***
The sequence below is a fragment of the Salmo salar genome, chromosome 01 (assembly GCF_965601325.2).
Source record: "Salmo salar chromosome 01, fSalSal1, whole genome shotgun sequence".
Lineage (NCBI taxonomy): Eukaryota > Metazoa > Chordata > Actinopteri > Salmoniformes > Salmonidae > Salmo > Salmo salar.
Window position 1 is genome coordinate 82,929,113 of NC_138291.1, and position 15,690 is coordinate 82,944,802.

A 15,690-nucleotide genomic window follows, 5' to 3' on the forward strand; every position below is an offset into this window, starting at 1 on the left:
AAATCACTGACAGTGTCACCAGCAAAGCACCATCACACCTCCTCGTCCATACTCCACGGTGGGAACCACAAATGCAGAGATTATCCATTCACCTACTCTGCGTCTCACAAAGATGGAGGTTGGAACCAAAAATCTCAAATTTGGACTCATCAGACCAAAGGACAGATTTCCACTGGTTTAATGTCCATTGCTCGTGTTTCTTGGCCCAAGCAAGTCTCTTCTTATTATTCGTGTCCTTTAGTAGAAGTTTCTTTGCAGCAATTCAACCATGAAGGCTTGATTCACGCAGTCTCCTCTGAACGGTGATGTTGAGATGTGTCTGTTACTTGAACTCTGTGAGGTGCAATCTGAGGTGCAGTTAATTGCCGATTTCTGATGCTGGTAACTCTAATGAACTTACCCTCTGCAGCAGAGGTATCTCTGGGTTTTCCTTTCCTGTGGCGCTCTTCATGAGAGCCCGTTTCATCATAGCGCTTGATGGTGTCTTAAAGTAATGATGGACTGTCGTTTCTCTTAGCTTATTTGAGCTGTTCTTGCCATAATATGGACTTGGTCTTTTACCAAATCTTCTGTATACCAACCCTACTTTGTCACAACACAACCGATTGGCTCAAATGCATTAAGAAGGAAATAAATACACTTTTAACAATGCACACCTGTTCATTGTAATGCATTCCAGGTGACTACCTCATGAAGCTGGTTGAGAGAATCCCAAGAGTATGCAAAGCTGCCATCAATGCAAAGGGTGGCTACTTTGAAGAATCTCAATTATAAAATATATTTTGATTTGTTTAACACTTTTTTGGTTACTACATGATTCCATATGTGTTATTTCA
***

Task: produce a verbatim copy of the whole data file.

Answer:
The sequence below is a fragment of the Salmo salar genome, chromosome 01 (assembly GCF_965601325.2).
Source record: "Salmo salar chromosome 01, fSalSal1, whole genome shotgun sequence".
Lineage (NCBI taxonomy): Eukaryota > Metazoa > Chordata > Actinopteri > Salmoniformes > Salmonidae > Salmo > Salmo salar.
Window position 1 is genome coordinate 82,929,113 of NC_138291.1, and position 15,690 is coordinate 82,944,802.

A 15,690-nucleotide genomic window follows, 5' to 3' on the forward strand; every position below is an offset into this window, starting at 1 on the left:
AAATCACTGACAGTGTCACCAGCAAAGCACCATCACACCTCCTCGTCCATACTCCACGGTGGGAACCACAAATGCAGAGATTATCCATTCACCTACTCTGCGTCTCACAAAGATGGAGGTTGGAACCAAAAATCTCAAATTTGGACTCATCAGACCAAAGGACAGATTTCCACTGGTTTAATGTCCATTGCTCGTGTTTCTTGGCCCAAGCAAGTCTCTTCTTATTATTCGTGTCCTTTAGTAGAAGTTTCTTTGCAGCAATTCAACCATGAAGGCTTGATTCACGCAGTCTCCTCTGAACGGTGATGTTGAGATGTGTCTGTTACTTGAACTCTGTGAGGTGCAATCTGAGGTGCAGTTAATTGCCGATTTCTGATGCTGGTAACTCTAATGAACTTACCCTCTGCAGCAGAGGTATCTCTGGGTTTTCCTTTCCTGTGGCGCTCTTCATGAGAGCCCGTTTCATCATAGCGCTTGATGGTGTCTTAAAGTAATGATGGACTGTCGTTTCTCTTAGCTTATTTGAGCTGTTCTTGCCATAATATGGACTTGGTCTTTTACCAAATCTTCTGTATACCAACCCTACTTTGTCACAACACAACCGATTGGCTCAAATGCATTAAGAAGGAAATAAATACACTTTTAACAATGCACACCTGTTCATTGTAATGCATTCCAGGTGACTACCTCATGAAGCTGGTTGAGAGAATCCCAAGAGTATGCAAAGCTGCCATCAATGCAAAGGGTGGCTACTTTGAAGAATCTCAATTATAAAATATATTTTGATTTGTTTAACACTTTTTTGGTTACTACATGATTCCATATGTGTTATTTCA